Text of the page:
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March 26th, 2015 Donated by Norbert Siegmund


author={Jianmei Guo and Czarnecki, K. and Apel, S. and Siegmund, N. and Wasowski, A.},
booktitle={Automated Software Engineering (ASE),
2013 IEEE/ACM 28th International Conference on},
title={Variability-aware performance prediction: A statistical learning approach},
keywords={configuration management;learning (artificial intelligence);
software performance evaluation;statistical analysis;configurable software systems;
program variants;statistical learning;variability-aware performance prediction;
Accuracy;Correlation;Feature extraction;Measurement;Predictive models;Silicon;
Software systems},

Data Originally from:

 author = {Siegmund, Norbert and Kolesnikov, Sergiy S. and K\"{a}stner, Christian and Apel, Sven and Batory, Don and Rosenm\"{u}ller, Marko and Saake, Gunter},
 title = {Predicting Performance via Automated Feature-interaction Detection},
 booktitle = {Proceedings of the 34th International Conference on Software Engineering},
 series = {ICSE '12},
 year = {2012},
 isbn = {978-1-4673-1067-3},
 location = {Zurich, Switzerland},
 pages = {167--177},
 numpages = {11},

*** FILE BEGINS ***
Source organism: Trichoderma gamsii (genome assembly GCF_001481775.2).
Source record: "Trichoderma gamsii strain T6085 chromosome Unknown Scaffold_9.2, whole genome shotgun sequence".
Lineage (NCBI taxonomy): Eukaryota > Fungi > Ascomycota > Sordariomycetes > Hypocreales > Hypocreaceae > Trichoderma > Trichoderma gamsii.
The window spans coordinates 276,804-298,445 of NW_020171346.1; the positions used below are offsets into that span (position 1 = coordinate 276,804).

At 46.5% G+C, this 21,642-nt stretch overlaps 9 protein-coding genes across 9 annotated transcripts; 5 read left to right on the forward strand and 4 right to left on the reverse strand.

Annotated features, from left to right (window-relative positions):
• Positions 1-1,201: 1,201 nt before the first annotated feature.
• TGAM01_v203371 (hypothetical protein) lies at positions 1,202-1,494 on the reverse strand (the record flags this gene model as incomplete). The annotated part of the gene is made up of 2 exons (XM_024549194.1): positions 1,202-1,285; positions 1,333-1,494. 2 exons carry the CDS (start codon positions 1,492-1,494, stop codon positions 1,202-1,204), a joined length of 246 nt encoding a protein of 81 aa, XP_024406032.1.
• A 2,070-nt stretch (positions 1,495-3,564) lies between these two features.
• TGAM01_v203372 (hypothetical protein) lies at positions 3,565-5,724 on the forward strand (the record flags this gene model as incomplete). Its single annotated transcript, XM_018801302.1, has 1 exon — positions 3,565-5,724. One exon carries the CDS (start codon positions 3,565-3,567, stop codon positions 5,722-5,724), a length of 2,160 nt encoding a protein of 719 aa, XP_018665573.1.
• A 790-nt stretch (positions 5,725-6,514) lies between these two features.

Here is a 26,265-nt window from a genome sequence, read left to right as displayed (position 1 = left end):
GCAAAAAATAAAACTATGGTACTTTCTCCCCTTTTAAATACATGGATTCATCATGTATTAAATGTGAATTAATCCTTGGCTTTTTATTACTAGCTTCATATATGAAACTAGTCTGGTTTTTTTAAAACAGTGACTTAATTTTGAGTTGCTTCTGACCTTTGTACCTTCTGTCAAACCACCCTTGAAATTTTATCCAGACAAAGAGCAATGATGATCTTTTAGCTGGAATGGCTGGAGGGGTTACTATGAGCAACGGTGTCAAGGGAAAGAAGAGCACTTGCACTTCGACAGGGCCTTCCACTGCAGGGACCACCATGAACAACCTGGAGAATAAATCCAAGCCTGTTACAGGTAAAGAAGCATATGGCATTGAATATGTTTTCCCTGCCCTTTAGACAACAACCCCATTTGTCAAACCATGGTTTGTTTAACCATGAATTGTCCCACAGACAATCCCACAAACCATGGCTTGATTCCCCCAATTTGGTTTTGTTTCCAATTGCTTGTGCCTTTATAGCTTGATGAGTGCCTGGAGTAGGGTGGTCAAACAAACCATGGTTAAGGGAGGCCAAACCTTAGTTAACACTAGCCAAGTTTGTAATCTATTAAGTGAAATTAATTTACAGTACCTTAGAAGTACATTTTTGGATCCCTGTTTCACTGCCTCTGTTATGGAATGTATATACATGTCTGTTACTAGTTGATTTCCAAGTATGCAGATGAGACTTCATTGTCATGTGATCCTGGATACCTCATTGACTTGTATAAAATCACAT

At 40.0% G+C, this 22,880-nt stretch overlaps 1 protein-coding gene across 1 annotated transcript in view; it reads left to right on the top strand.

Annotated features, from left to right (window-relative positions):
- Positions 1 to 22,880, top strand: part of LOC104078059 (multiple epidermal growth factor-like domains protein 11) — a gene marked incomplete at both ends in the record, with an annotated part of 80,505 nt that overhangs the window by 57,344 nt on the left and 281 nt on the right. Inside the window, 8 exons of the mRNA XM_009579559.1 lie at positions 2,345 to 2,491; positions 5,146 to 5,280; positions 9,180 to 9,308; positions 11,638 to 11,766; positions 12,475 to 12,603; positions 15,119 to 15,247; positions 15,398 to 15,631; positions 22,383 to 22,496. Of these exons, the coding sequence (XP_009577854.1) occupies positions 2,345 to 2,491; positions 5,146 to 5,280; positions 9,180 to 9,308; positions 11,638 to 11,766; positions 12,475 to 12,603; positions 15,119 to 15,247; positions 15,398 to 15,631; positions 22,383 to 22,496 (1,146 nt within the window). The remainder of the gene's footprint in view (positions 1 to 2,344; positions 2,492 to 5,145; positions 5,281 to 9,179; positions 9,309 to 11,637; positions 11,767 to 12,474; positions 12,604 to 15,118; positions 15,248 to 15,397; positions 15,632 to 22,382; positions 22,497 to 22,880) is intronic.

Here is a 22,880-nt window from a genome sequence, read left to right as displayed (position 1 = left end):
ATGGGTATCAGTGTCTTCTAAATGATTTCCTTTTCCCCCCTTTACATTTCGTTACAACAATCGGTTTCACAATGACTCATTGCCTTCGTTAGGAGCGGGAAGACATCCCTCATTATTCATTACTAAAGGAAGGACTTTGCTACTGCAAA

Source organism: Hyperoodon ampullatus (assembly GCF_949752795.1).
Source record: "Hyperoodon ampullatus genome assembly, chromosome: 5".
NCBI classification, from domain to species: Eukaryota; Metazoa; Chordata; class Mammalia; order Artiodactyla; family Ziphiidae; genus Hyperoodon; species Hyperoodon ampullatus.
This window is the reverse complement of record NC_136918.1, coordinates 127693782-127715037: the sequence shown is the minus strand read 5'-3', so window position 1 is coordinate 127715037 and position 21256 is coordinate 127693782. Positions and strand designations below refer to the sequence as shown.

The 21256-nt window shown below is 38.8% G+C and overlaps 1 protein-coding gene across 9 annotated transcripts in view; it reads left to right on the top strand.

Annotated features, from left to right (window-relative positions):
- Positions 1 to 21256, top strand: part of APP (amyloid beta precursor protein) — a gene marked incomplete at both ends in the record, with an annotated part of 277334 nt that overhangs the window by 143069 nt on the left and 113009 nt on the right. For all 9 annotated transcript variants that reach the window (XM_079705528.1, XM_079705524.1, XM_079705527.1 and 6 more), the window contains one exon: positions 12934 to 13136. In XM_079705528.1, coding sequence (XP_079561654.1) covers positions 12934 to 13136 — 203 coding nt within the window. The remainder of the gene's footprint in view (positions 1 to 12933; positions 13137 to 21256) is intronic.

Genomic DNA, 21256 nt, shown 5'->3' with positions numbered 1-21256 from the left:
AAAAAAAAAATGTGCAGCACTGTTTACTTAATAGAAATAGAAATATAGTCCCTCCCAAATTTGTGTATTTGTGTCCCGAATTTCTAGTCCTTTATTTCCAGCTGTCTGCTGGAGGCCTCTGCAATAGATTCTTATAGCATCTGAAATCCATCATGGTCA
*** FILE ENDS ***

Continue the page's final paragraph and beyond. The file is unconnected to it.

url = {https://dl.acm.org/citation.cfm?id=2337223.2337243},
 acmid = {2337243},
 publisher = {IEEE Press},
 address = {Piscataway, NJ, USA},

About the Data

Overview of Data

Here are six existing real-world configurable systems with different characteristics: different sizes (42 thousand to 300 thousand lines of code, 192 to millions of configurations), different implementation languages (C, C++, and JAVA), and different configuration mechanisms (conditional compilation, configuration files, and command-line options). The dataset contains the whole population of each system, i.e., all configurations of each system and their performance measurements (the exception is SQLITE, for which the dataset contains 4,553 configurations for prediction modeling and 100 additional random configurations for prediction evaluation).

For each system, the performance has been measured using a standard benchmark, either delivered by its vendor (e.g., ORACLE’s standard benchmark for BERKELEY DB) or used widely in its application domain (e.g., AUTOBENCH and HTTPERF for the APACHE Web Server).

Paper abstract

Configurable software systems allow stakeholders to derive program variants by selecting features. Understanding the correlation between feature selections and performance is important for stakeholders to be able to derive a program variant that meets their requirements. A major challenge in practice is to accurately predict performance based on a small sample of measured variants, especially when features interact. We propose a variability-aware approach to performance prediction via statistical learning. The approach works progressively with random samples, without additional effort to detect feature interactions. Empirical results on six real-world case studies demonstrate an average of 94% prediction accuracy based on small random samples. Furthermore, we investigate why the approach works by a comparative analysis of performance distributions. Finally, we compare our approach to an existing technique and guide users to choose one or the other in practice.